The previously-unannounced contract was signed in June and Raytheon hopes to begin production next month.
MALD is designed to be fired by strike aircraft approaching a target area to ‘stimulate’ enemy air defence radars and multiply the number of targets they have to track and potentially deal with. Initial MALDs will operate purely in the decoy role, but later versions will have a jamming payload.
The missile weighs less than 133kg (300lb) and has a range of approximately 925km (500nm).
Its development has involved 42 test flights, of which 40 were successful, says Michael Spencer, MALD business development senior manager. “This included powered and unpowered tests and captive carry tests.”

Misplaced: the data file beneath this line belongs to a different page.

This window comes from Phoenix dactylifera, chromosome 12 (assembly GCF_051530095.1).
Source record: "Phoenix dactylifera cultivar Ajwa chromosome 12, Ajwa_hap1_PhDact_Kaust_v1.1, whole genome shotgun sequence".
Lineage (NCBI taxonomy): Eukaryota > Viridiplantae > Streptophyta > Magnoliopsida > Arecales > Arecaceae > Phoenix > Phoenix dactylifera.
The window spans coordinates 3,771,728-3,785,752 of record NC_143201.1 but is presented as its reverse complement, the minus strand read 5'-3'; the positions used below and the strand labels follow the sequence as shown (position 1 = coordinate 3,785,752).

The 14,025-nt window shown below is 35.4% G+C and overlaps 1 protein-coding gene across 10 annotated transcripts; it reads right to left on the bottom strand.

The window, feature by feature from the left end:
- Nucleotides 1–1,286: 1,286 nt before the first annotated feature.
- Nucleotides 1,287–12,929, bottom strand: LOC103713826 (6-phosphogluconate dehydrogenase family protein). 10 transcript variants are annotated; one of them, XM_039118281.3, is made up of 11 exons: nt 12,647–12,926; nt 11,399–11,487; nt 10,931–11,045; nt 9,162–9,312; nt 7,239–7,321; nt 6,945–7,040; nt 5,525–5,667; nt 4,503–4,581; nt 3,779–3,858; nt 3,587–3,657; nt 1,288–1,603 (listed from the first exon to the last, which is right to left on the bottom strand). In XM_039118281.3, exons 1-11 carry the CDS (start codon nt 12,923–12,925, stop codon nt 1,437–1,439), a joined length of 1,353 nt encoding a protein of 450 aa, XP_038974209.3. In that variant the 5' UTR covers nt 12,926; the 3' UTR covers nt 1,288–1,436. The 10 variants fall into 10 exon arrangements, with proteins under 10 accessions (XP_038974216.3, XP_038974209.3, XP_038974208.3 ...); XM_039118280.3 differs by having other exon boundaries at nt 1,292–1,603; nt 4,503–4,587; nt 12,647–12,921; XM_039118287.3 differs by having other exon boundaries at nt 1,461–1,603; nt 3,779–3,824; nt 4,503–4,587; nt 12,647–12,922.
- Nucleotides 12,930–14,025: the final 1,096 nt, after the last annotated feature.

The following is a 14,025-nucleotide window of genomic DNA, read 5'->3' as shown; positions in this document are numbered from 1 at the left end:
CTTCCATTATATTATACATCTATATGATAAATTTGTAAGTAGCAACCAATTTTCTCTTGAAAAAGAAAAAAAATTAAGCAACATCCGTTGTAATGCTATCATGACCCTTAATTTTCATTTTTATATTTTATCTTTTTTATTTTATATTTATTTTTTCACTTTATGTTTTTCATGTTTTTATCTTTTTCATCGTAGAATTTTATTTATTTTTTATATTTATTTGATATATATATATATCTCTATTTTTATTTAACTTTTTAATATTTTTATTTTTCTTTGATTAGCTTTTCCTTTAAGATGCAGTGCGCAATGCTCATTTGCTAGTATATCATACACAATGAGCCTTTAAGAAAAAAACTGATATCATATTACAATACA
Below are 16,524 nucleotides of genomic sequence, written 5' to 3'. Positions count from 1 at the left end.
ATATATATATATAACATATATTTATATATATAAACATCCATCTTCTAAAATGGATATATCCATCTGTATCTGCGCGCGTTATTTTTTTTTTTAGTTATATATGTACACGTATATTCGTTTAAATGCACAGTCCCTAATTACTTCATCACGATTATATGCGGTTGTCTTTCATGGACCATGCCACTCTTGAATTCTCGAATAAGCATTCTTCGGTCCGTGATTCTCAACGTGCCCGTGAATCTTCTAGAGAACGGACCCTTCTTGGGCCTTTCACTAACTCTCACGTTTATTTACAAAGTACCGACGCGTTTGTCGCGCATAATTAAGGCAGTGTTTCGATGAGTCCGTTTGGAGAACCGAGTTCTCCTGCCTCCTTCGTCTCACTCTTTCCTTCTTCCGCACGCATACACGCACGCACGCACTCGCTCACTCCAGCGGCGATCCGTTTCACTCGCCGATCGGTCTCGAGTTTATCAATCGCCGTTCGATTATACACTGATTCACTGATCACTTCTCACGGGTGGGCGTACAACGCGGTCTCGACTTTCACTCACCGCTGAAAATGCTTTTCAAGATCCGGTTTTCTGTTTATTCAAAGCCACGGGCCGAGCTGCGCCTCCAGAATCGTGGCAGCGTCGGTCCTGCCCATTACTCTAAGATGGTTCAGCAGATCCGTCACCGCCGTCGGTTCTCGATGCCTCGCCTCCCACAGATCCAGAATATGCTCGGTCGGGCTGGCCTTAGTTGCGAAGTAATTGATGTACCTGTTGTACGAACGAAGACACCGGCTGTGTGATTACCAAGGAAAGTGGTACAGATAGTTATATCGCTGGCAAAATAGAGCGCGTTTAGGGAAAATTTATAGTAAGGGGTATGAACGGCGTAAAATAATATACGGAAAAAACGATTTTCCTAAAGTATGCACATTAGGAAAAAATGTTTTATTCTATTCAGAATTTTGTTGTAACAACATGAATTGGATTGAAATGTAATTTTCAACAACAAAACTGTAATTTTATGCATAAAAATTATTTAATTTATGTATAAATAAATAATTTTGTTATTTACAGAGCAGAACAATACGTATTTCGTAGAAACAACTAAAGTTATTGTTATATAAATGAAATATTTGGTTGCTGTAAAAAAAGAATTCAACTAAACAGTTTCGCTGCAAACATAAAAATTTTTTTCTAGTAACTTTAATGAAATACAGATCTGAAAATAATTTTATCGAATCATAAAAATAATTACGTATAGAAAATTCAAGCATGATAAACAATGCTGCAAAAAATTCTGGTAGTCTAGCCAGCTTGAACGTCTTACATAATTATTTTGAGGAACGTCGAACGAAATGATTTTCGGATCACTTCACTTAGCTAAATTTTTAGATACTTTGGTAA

There is no indication of the total number of rounds the US Air Force may eventually procure, but Raytheon anticipates a full-rate production contract later this year and will produce 150 units in a first production lot, with ‘asset availability’ by the last quarter of 2009.
As part of a plan to incrementally improve MALD, Raytheon is funding additional captive carry test flights on a T-39 Sabreliner at the China Lake test range to demonstrate a datalink capability in the missile.
Spencer says there has been international interest in the decoy from among “our closest allies” although he declines to specify individual nations. Potentially, foreign customers could fit their own electronic warfare package in the missile.